There are actually two ways to think of the post human. One way is the posthuman learning as something that does away with useless, biological bodies (Kurzweil 2005) and we see transhumanists, Verner Vinge, Hans Moravec, Natasha Vita-More in this space that sees us heading towards the singularity. But the alternative is a posthumanistic approach, which is about cultural transformations of boundaries in human-material assemblages, referencing that we have never been isolated human beings, we’ve always been part of our surroundings. That is another way to see the posthuman. This is a case that I make in an article (Hayles 1999) that we have always been posthuman. We also see have, on the other hand, Spinozists approach which is about how are we, if we understand ourselves as de-centered, able to see ourselves as agents. In other words we are not separate from the culture, we are all Nature-cultural…Not of nature, not of culture but naturacultural (Hayles; Haraway).
But at the same time if it is true that human beings can literally shape the crust of the earth, we are now witnessing anthropomorphism on steroids (Latour, 2011 – Waiting for Gaia [PDF]). The Anthropocene perspective is that, if human impact on Earth can be translated into human responsibility fr the earth, the concept may help stimulate appropriate societal responses and/or invoke appropriate planetary stewardship (Head 2014); the capitalocene (see Jason Moore) talks about moving away from cartesian dualism in global environmental change, the alternative implies a shift from humanity and nature to humanity in nature, we have to counter capitalism in nature.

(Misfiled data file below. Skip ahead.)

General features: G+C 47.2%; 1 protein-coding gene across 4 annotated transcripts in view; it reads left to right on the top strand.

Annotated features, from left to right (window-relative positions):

So from the human to the posthuman, I have argue that this is a way we can go with our theories… There are two ways to understand that, the singularist posthumanism or spinozist posthumanism. And I think we need to take a posthumanistic stance with learning – taking account of learning in technological naturecultures.
My own take here… We talk about intra-species differentiations. This nature is not nature as resource but rather nature as matrices – a nature that operates not only outside and inside our bodies (from global climate to the microbiome) but also through our bodies, including embodied minds. We do create intra-species differentiation, where learning changes what maters to you and others, and what matters changes learning. To create an ecological responsible ultra-sociality we need to see ourselves as a species of normative learners in cultural organisations.
So, my own experience, after studying physicists as an anthropologists I no longer saw the night sky the same way – they were stars and star constellations. After that work I saw them as thousands of potetial suns – and perhaps planets – and that wasn’t a wider discussion at that time.
I see it as a human thing to be learners. And we are ultra social learning. And that is a characteristic of being human. Collective learning is essentially what has made us culturally diverse. We have learning theories that are relavent for cultural diversity. We have to think of learning in a cultural way. Mediational approachs in collective activity. Vygotsky takes the idea of learners as social learners before we become personal learners and that is about the mediation – not natureculture but cultureculture (Moll 2000). That’s my take on it. So, we can re-centre human beings… Humans are not the centre of the universe, or of the environment. But we can be at the centre and think about what we want to be, what we want to become.
I was thinking of coming in with a critique of MOOCs, particularly as those being a capitolocene position. But I think we need to think of social learning before we look at individual learning (Vygotsky 1981). And we are always materially based. So, how do we learn to be engaged collectively? What does it matter – for MOOCs for instance – if we each take part from very different environments and contexts, when that environment has a significant impact. We can talk about those environments and what impact they have.